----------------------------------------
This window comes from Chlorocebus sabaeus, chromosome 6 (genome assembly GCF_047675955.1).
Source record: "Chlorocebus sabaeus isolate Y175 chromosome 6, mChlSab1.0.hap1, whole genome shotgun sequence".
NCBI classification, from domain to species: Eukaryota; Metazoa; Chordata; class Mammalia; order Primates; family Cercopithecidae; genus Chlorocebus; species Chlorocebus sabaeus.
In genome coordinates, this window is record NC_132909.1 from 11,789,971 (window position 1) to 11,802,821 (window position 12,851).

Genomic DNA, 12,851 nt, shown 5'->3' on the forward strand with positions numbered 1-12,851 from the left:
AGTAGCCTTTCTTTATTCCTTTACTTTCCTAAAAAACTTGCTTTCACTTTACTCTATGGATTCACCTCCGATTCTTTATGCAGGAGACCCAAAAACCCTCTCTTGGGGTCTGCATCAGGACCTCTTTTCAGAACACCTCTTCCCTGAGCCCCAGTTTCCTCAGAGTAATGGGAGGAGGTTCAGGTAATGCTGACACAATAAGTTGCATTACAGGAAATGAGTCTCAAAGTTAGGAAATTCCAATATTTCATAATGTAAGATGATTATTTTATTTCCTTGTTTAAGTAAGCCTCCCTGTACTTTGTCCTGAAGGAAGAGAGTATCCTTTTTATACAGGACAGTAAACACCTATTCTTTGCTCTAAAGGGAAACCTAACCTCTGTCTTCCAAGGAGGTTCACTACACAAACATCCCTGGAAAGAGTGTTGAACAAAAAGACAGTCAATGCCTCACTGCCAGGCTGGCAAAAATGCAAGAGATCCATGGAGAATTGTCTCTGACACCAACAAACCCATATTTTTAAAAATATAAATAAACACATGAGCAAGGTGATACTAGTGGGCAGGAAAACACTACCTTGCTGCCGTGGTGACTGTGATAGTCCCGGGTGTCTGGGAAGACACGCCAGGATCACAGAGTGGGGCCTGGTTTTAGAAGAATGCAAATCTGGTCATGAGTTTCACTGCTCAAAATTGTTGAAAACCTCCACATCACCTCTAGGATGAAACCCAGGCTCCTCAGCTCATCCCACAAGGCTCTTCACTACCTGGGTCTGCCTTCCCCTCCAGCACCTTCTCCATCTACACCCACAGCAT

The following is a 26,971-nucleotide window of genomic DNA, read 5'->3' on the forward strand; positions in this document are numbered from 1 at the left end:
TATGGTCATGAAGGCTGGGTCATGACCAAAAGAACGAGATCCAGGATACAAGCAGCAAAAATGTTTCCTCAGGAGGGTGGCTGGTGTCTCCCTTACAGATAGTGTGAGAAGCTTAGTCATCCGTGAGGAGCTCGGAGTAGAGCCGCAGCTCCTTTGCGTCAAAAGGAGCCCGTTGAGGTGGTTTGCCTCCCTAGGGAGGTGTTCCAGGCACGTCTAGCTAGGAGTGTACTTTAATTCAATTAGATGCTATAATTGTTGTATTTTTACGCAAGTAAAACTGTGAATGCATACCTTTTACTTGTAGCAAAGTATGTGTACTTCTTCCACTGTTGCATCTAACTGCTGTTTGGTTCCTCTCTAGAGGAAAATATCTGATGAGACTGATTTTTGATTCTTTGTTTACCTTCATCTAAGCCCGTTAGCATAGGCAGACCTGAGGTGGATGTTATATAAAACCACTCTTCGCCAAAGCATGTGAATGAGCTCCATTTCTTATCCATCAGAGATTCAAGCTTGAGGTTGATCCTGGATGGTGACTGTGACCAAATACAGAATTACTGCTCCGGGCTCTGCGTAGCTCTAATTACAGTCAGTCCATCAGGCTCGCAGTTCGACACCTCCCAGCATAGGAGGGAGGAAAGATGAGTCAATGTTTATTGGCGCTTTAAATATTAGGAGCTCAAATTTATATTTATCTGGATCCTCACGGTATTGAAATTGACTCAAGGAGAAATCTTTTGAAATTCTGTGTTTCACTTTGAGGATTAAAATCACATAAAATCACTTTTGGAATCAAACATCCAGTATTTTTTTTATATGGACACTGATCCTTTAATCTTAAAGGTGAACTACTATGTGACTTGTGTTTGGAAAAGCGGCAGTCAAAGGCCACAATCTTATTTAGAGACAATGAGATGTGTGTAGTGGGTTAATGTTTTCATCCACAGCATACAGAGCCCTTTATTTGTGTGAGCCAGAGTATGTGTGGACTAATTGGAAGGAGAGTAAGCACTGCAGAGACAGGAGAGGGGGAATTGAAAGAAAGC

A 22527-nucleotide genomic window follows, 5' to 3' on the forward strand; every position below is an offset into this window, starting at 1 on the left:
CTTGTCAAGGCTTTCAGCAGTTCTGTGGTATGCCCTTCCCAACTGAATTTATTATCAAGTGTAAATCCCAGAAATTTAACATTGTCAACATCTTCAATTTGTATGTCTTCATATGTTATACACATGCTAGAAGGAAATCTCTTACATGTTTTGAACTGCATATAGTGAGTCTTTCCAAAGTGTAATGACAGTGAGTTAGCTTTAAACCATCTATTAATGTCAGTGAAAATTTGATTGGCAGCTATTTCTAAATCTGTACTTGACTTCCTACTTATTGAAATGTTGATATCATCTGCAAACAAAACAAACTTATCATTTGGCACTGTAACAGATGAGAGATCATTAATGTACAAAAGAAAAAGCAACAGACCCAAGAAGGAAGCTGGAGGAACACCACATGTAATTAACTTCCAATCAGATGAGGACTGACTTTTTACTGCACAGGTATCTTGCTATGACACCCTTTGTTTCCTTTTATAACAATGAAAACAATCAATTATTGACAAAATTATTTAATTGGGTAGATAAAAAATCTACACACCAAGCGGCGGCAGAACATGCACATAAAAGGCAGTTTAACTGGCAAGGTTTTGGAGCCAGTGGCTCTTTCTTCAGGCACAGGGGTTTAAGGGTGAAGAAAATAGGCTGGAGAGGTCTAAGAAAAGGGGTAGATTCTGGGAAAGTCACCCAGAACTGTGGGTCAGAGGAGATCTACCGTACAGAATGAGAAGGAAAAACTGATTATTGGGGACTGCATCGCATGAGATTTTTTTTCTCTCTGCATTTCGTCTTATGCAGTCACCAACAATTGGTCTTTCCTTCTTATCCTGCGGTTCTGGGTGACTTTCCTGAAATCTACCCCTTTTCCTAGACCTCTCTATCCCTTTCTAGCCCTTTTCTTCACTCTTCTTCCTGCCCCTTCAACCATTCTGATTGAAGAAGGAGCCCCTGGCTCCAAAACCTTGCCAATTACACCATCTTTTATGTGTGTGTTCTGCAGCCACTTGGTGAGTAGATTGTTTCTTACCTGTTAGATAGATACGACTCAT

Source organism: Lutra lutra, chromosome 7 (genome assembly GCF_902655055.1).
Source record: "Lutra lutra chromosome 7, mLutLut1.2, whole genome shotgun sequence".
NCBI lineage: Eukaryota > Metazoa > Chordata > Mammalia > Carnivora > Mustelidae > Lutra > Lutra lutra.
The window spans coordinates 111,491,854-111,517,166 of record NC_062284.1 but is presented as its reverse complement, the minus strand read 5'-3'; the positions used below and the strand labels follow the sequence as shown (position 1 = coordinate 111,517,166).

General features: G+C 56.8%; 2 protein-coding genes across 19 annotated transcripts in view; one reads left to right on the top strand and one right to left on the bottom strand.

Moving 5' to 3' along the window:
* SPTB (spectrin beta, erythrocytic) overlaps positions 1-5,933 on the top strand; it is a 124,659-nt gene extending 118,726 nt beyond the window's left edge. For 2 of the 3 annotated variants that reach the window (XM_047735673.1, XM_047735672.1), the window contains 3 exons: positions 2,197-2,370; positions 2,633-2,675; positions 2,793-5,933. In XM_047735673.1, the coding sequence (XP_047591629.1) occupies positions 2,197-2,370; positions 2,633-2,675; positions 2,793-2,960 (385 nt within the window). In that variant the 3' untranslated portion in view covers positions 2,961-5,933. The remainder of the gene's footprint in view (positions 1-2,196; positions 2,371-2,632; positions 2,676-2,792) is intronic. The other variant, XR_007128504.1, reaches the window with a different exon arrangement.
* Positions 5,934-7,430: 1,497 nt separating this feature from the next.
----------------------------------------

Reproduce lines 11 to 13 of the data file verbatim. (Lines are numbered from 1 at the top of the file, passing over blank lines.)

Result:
Source organism: Lutra lutra, chromosome 7 (genome assembly GCF_902655055.1).
Source record: "Lutra lutra chromosome 7, mLutLut1.2, whole genome shotgun sequence".
NCBI lineage: Eukaryota > Metazoa > Chordata > Mammalia > Carnivora > Mustelidae > Lutra > Lutra lutra.